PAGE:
Georgia to convert ex-parliament building into IT hub

TBILISI/DEC. 12 2022 (The Bulletin) — A futuristic glass dome building that hosted Georgia’s parliament building for a few years will be turned into an IT hub, Georgia’s government said.

The building in Kutaisi, Georgia’s second city 230km from Tbilisi, cost $130m to build but was only used as Georgia’s parliament from 2012 until 2019.

It has stood empty since then and critics of former president Mikhail Saakashvili said that it represented the hubris of his leadership.

Saakashvili’s main rival for power in Georgia, the Georgian Dream, won a parliamentary election in 2012 and within five years had ordered parliament to be moved back to Tbilisi.

Several other government buildings in Kutaisi, also constructed with the city’s emergence as a new capital, have also been left to rot. 

Like Armenia, hundreds of thousands of young and often tech-savvy Russians have fled to Georgia this year to escape mobilisation and an increasingly authoritarian Russia under Vladimir Putin. 

This has given Georgia’s IT sector a boost but strained resources. Now planners have said that the former parliament building in Kutaisi could house thousands of IT workers.

“The hub will attract and employ young people working in the field of IT. Our Georgian students, young people will be supported in their development,” PM Irakli Garibashvili was quoted by Georgian media as saying.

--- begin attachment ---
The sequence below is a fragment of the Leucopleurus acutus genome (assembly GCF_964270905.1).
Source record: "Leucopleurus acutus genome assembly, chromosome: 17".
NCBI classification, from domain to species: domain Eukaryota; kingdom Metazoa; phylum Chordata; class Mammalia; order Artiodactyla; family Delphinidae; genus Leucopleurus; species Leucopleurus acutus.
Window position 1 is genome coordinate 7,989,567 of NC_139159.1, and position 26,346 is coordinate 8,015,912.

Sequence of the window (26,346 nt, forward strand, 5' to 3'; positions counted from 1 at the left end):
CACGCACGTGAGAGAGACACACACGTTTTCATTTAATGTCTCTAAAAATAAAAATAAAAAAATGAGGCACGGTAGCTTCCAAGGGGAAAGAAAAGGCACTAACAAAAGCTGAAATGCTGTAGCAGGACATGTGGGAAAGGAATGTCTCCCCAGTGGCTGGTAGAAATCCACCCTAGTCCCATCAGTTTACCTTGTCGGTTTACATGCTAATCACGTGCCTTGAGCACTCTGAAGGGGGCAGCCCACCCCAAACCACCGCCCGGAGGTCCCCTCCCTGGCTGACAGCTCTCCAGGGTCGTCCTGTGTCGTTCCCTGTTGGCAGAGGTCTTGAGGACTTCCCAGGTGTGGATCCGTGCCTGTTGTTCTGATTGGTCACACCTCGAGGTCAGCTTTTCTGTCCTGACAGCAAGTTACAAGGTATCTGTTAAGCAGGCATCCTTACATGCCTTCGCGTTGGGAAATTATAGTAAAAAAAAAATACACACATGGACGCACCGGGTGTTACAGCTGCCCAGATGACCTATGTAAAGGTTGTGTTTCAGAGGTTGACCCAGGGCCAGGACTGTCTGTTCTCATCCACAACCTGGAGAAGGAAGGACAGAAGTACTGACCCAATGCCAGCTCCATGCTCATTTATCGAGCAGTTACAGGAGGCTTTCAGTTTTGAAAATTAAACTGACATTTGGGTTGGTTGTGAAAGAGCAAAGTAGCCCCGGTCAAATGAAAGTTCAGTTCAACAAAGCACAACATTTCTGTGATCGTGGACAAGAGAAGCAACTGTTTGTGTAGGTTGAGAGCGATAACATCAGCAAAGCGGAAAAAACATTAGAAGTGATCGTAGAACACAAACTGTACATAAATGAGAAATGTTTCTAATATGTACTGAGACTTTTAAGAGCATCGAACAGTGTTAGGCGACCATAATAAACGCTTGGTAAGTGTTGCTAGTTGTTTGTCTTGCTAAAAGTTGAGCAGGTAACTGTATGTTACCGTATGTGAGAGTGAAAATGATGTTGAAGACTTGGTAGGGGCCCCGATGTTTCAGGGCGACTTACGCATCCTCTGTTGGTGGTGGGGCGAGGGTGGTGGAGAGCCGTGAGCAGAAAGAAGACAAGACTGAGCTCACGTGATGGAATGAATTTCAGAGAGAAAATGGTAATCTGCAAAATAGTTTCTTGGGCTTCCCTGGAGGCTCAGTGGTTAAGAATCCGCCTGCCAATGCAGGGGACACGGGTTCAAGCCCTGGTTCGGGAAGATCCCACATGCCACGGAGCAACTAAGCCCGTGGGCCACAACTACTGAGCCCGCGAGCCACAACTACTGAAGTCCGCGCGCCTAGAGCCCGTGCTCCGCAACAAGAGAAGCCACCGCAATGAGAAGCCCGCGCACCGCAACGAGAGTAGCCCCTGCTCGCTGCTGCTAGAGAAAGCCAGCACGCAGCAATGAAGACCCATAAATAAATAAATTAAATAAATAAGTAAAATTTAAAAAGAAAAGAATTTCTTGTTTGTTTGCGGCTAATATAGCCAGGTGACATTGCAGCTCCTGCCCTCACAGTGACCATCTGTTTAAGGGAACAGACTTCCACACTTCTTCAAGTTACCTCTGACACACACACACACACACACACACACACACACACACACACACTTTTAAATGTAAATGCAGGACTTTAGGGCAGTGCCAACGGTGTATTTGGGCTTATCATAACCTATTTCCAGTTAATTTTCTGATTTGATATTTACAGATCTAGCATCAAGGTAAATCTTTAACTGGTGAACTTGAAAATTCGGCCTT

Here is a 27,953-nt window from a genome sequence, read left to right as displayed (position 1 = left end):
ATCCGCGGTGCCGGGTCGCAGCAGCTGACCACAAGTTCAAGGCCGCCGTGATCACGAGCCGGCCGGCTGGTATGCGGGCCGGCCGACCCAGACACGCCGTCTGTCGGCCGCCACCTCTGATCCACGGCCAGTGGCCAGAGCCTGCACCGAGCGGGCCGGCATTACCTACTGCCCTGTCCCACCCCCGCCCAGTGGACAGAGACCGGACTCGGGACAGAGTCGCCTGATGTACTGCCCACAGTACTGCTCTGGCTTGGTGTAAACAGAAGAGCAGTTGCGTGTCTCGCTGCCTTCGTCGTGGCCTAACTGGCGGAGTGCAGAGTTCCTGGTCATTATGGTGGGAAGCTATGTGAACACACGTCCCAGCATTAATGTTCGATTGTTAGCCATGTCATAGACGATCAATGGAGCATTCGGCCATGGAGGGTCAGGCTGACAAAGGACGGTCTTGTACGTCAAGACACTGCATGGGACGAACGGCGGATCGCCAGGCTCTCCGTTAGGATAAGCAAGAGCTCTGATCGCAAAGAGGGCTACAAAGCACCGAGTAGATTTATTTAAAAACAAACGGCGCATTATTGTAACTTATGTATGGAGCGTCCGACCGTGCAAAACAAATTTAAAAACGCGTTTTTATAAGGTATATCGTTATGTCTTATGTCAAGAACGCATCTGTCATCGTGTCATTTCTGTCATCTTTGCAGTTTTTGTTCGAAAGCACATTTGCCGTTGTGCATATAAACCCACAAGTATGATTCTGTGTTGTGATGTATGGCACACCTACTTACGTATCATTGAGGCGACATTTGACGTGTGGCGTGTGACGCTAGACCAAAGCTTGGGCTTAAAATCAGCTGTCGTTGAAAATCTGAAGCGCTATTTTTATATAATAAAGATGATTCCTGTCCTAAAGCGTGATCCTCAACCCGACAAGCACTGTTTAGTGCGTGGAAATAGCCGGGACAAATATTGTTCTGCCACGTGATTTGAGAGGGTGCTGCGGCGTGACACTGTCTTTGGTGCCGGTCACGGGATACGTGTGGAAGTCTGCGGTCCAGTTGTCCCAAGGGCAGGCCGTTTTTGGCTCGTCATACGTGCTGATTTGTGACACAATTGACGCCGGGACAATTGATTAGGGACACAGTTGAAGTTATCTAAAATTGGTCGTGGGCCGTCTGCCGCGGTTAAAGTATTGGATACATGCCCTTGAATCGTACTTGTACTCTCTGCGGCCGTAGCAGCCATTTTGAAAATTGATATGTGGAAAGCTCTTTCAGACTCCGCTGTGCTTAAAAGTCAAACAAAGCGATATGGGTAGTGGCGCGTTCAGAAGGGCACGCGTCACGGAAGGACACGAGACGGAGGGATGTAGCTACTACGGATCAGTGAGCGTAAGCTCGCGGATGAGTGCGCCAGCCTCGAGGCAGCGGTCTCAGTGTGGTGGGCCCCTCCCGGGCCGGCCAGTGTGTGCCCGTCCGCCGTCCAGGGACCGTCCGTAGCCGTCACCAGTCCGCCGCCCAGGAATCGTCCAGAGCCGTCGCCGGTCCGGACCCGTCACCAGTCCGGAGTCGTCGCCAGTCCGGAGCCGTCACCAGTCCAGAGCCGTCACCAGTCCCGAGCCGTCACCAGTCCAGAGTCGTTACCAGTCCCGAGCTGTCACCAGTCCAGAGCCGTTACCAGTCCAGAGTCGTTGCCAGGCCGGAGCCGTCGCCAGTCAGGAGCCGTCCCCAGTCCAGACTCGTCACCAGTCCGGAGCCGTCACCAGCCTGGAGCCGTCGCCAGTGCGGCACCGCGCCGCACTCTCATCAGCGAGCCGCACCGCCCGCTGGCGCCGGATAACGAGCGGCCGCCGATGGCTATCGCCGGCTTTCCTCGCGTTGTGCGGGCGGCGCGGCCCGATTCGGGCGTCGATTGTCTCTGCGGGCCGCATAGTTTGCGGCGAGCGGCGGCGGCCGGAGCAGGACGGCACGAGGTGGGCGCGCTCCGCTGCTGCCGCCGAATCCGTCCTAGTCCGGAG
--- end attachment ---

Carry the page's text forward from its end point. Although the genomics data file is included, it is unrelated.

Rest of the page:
Meanwhile, Saakashvili who fled Georgia in 2013 shortly after his final second term as president, has spent the past 13 months in a Georgian prison protesting with on-off hunger strikes that doctors say have damaged his health. 

He was tried in absentia for abuse of power and found guilty.

Abroad he carved out a career as an anti-Russia official in Ukraine but, believing that Georgia was ready for another colour revolution, smuggled himself back into the country in November 2021. 

The revolution never happened, and Saakashvili was immediately arrested.


— This story was published in issue 531 of the Central Asia & South Caucasus Bulletin, on Dec. 19 2022

— Copyright the Central Asia & South Caucasus Bulletin 2022

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